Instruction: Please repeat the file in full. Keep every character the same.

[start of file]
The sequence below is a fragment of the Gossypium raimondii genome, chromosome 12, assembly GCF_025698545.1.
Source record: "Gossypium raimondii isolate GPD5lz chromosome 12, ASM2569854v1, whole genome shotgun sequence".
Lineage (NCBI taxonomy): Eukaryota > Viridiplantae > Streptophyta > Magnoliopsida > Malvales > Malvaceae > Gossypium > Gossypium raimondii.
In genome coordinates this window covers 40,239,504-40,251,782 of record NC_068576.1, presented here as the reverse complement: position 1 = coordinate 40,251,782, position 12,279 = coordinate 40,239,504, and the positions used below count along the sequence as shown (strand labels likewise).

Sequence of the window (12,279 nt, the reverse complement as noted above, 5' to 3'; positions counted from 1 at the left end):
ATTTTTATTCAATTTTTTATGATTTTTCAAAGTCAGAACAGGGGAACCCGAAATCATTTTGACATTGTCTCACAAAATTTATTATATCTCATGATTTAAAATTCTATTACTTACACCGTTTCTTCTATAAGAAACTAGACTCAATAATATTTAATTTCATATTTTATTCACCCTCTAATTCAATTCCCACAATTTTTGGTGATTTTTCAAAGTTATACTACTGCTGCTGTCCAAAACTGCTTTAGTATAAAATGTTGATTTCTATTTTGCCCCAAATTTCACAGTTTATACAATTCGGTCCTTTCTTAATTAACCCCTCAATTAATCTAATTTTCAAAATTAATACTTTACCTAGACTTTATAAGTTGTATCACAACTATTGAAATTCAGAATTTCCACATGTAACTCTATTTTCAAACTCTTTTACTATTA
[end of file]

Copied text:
The sequence below is a fragment of the Gossypium raimondii genome, chromosome 12, assembly GCF_025698545.1.
Source record: "Gossypium raimondii isolate GPD5lz chromosome 12, ASM2569854v1, whole genome shotgun sequence".
Lineage (NCBI taxonomy): Eukaryota > Viridiplantae > Streptophyta > Magnoliopsida > Malvales > Malvaceae > Gossypium > Gossypium raimondii.
In genome coordinates this window covers 40,239,504-40,251,782 of record NC_068576.1, presented here as the reverse complement: position 1 = coordinate 40,251,782, position 12,279 = coordinate 40,239,504, and the positions used below count along the sequence as shown (strand labels likewise).

Sequence of the window (12,279 nt, the reverse complement as noted above, 5' to 3'; positions counted from 1 at the left end):
ATTTTTATTCAATTTTTTATGATTTTTCAAAGTCAGAACAGGGGAACCCGAAATCATTTTGACATTGTCTCACAAAATTTATTATATCTCATGATTTAAAATTCTATTACTTACACCGTTTCTTCTATAAGAAACTAGACTCAATAATATTTAATTTCATATTTTATTCACCCTCTAATTCAATTCCCACAATTTTTGGTGATTTTTCAAAGTTATACTACTGCTGCTGTCCAAAACTGCTTTAGTATAAAATGTTGATTTCTATTTTGCCCCAAATTTCACAGTTTATACAATTCGGTCCTTTCTTAATTAACCCCTCAATTAATCTAATTTTCAAAATTAATACTTTACCTAGACTTTATAAGTTGTATCACAACTATTGAAATTCAGAATTTCCACATGTAACTCTATTTTCAAACTCTTTTACTATTA